The Woolly Cob's afore-mentioned fangs make for a tremendously painful bite, as they literally rip through the flesh and puncture very deep. When fangs are fully inserted, the spider secretes an excessively potent poison. This poison is not, however, at all deadly; rather, it is like a hyper-concentrated sleeping potion that will cause the victim to experience symptoms of sudden extreme exhaustion, with no known side effects. One bite has been known to take out a Landesh pony for 6 hours. So, though its bite is absolutely brutal, it is almost never deadly. Rare exceptions have occured in these few cases: if the bite wound became infected, the spider happened to position the bite on a major vein or artery (jugular vein, wrist, etc.) and thus bled the victim to death, the victim was unusually small in size, or had heart trouble.
Fangs are most often used to ward off predators which at first mistake it for a rodent. It takes only one bite to teach the predator to never attack a Woolly Cob again.
Territory. Wild Cobs are found in areas that have snow, such as southern Cyhalloi, the Wastes of Despair, Heath of Wilderon and Penninsula of Kruul. Their cousin the 'Snow Cob', which grows only white fur, inhabits only the coldest parts of the world, the Iceland Coast up to its farthest point, the Wicker Island and Northern Cyhalloi. If it is present in even more northern most parts of Northern Sarvonia, it is not known; the Snow Cob is even more adapted to its snowy environment than the Woolly Cob. Captive, the Woolly Cob can survive moderate conditions, as long as it is given plenty of cold water, a little ice if possible, and very little direct sunlight.
Habitat/Behaviour. In the winter, Woolly Cobs "burrow" into the ice and snow, using their antifreeze liquid to soften the ice and then scraping the soft ice away with their feet. Burrows are several handsbreadths deep. They prefer large snow fields, uninhabited by large predators or sentient races to almost anything else, as those are their hunting grounds and they get the water they need from the snow.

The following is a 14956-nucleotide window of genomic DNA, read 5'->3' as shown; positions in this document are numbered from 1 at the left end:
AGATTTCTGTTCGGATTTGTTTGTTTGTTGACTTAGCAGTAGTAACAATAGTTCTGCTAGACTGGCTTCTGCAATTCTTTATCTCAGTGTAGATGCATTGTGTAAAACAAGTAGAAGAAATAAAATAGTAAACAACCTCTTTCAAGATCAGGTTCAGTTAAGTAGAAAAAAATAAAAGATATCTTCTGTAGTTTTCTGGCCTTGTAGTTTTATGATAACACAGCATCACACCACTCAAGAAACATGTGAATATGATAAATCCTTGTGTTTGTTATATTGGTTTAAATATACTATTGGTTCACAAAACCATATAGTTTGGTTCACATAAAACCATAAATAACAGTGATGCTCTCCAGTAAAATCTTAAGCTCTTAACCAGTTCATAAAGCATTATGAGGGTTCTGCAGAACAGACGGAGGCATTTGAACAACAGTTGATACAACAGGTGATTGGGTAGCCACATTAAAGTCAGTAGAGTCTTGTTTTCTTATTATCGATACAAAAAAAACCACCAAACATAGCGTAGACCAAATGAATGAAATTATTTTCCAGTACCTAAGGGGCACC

In the summer months, both male and female Cobs spin hollow, teardrop-shaped nests on the low, sturdy branches of trees. If no trees are available, they just find the highest ground they can and nest there, the nests more round than teardrop shaped in that case. These nests are exactly seven times the size of the spider, with a small hole in the bottom or side, just large enough to squeeze through. A male's nests are usually strata yellow in colour, female's nests adlemirene brown, exact colouring varying from spider to spider. Nests are usually spotted in pairs, one male nest and one female nest.
Diet. Any insect under half a palmspan in length will be devoured by this spider when available. In the winter, they live off small rodents. In the summer months they will eat a variety of insects and small rodents, and often enjoy eating various seeds or berries. Captive Cobs will eat anything humans consider edible, often sharing meals with their masters.
One needs to discern between snow hunting and snowless hunting: